On Wednesdays we wear pink


New Trier’s laid-back dress code, as it appears in the Student Guidebook.

Mia Stonov

Would you rather be judged by the content of your character or the price tag on your sweater? As extreme as this may sound, it’s unfortunately the sad reality for many public school students. We spend so much time shopping for unique options that none of our friends have, stressing about creating a fresh look everyday, and saving up to buy the latest fashion trends; that we forget the main reason we are attending school. And that is to learn. Therefore, the use of school uniforms would diminish these stressors and improve the academic environment.

The infamous line from Mean Girls, “You can’t sit with us,” is used as a stereotypical and almost humorous example of bullying over clothing in high school. But what many don’t realize is that is exactly how exclusion occurs at public schools due to people’s different styles. The assumptions people make based on other people’s  clothing impacts the way they treat, include, and engage with others.

The assumptions people make based on other people’s  clothing impacts the way they treat, include, and engage with others.

 In an investigation led by Psychology Today, “In each of the first eight studies, over 83% of faces were perceived as more competent when paired with richer (compared to poorer) clothes.” Inevitably, people will appraise not only each other, but themselves as having greater ability and intellect when dressed in gaudy clothing. 

When students see clothes on their peers that they cannot have, jealousy and contempt arises. People who are deemed to ‘have less’ may develop low self esteem and be lower on the social hierarchy due to their peers’ warped sense of value. And though this mindset is painfully shallow, it is in fact brewing in students’ minds from a very young age. 

These anxieties trouble not only school children, but working adults too. Choosing what to wear for intellectual places such as work or school is just the kind of mental litter that results in a chaotic morning. In fact, according to Independent Education Today, “Many leading minds, including Einstein, Steve Jobs and Barack Obama had seven identical suits or outfits in their wardrobes because they didn’t want to waste energy deciding what to wear.” Granted, these seven outfits weren’t school uniforms, but they did save the headache of choosing outfits and provided efficiency in the stress of the morning.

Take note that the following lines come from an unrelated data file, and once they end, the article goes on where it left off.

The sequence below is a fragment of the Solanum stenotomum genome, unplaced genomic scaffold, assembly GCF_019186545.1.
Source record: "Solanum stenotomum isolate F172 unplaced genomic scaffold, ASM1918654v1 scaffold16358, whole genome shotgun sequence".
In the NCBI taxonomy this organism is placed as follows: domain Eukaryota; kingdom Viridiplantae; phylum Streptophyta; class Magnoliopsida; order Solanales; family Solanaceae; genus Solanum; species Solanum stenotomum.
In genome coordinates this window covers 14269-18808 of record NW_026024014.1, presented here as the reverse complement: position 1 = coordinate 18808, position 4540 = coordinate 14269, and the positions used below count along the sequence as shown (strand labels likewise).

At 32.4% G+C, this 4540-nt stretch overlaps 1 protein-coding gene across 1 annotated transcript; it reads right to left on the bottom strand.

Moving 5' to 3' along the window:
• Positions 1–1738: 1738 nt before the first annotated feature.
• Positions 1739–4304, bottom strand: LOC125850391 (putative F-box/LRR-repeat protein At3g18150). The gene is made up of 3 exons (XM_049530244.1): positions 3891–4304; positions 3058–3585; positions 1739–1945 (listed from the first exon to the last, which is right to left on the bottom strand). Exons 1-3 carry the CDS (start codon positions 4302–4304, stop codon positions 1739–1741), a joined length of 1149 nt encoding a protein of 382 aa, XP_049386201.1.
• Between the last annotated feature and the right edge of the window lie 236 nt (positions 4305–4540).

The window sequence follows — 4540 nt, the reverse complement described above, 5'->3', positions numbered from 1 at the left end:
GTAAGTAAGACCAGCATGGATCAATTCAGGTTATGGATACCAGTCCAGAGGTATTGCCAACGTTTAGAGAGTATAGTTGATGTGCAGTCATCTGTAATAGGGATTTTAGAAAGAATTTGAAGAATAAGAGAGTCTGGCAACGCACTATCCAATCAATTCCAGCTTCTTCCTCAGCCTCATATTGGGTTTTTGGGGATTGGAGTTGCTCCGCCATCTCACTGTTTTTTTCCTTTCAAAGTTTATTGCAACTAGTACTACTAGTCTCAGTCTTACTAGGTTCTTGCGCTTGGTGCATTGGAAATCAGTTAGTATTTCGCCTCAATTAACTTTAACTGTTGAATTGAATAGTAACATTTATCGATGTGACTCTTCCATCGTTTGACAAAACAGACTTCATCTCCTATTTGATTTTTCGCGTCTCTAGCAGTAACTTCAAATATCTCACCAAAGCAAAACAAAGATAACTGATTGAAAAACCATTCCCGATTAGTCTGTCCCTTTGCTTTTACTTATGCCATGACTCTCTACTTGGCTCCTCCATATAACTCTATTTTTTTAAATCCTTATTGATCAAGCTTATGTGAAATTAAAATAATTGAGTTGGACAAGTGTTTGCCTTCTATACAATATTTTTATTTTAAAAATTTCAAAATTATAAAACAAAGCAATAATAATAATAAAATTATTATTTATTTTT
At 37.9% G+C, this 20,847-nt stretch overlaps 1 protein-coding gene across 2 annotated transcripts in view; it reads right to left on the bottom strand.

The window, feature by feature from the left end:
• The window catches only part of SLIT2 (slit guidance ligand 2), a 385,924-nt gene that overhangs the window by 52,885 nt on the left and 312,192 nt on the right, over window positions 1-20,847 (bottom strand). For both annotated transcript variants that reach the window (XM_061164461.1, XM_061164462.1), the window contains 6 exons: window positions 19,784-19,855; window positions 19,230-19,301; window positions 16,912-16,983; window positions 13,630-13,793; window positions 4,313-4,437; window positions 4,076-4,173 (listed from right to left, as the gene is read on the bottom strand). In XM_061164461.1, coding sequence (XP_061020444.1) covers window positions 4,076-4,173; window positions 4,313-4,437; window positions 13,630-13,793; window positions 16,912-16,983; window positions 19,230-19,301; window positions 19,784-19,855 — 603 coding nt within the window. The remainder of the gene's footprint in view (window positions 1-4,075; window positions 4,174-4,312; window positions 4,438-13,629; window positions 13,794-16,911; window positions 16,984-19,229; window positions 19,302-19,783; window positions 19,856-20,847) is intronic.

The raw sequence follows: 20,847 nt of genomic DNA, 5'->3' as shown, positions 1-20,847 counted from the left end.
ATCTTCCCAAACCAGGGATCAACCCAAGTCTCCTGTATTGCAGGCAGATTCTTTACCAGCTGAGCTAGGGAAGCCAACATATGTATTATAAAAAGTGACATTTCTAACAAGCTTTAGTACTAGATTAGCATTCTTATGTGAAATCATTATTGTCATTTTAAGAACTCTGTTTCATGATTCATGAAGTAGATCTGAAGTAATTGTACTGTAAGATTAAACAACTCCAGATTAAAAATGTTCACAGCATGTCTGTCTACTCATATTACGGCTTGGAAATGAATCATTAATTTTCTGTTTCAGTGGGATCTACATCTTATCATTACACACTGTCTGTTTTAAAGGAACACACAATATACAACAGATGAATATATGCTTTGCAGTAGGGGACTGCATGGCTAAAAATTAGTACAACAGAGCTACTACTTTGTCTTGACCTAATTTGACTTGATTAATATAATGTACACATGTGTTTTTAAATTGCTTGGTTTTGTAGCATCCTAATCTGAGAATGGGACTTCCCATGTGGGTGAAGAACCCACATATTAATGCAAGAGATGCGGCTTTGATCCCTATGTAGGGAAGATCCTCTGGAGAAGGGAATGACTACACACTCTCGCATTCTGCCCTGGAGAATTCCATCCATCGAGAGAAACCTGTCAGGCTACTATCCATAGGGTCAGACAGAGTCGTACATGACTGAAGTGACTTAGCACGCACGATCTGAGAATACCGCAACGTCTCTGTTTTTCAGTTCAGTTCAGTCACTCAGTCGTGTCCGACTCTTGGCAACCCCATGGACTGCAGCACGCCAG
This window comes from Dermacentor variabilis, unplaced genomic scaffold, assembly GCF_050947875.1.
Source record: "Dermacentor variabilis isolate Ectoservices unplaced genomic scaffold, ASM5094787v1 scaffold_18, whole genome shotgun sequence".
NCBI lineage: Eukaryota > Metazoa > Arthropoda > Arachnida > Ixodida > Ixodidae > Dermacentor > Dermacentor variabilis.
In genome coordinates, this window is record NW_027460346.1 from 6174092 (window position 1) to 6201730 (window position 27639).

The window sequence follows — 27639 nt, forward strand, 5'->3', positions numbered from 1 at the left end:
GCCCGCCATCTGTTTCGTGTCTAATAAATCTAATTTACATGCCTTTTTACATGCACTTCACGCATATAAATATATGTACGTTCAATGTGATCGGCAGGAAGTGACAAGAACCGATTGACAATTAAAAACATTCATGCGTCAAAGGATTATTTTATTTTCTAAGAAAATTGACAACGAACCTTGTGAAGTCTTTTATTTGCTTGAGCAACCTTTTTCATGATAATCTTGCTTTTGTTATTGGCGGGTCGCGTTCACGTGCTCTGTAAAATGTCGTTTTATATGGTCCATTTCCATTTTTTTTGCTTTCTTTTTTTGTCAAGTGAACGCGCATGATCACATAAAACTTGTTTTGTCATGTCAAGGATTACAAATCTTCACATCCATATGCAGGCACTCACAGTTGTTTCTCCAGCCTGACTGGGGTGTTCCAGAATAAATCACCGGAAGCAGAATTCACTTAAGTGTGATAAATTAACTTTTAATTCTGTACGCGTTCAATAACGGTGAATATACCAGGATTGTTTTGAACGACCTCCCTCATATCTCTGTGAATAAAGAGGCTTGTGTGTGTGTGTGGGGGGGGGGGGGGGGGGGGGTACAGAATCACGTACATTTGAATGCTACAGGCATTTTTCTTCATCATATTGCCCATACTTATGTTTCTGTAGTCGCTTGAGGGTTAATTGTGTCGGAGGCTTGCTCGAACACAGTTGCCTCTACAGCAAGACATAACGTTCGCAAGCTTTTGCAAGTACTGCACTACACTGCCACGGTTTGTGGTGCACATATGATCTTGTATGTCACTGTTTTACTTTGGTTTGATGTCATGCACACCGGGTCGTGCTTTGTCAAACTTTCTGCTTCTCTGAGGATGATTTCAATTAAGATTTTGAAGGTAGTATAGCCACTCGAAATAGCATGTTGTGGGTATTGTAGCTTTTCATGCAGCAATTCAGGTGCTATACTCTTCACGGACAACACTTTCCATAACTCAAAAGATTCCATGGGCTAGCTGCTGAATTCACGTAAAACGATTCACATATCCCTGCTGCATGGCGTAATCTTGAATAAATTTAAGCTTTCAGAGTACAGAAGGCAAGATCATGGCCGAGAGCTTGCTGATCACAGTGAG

If everyone dresses in the same skirt/pants and collared shirt, students are forced to find worth in themselves and in their peers based on more substantive factors. This will create not only stronger connections and more meaningful relationships, but will rid high school of some of its toxicity. 

Many people are concerned with the gender restraints that school uniforms create. But a school uniform doesn’t necessarily need to be skirts only for girls, and pants only for boys. Both boys and girls can wear pants, and both boys and girls can wear skirts. The idea is not to look identical; it is to create a unifying attire that doesn’t fixate on the latest trends. 

A big part of growing up is self expression, often shown through clothing. However, we can still express our individuality with uniforms through jewelry, hairstyles, and shoes. Not many high schoolers know how to sew their own clothing, but almost everyone would find creativity and fun in stringing together bracelets or experimenting with new haircuts. 

If people such as Barack Obama and Albert Einstein find use in having planned-out clothing, then perhaps high school too would benefit from some pleasant simplicity. And though the idea of letting go of our personal wardrobe for the days we attend school may seem uncompromising, we may find it to be the most liberating regulation.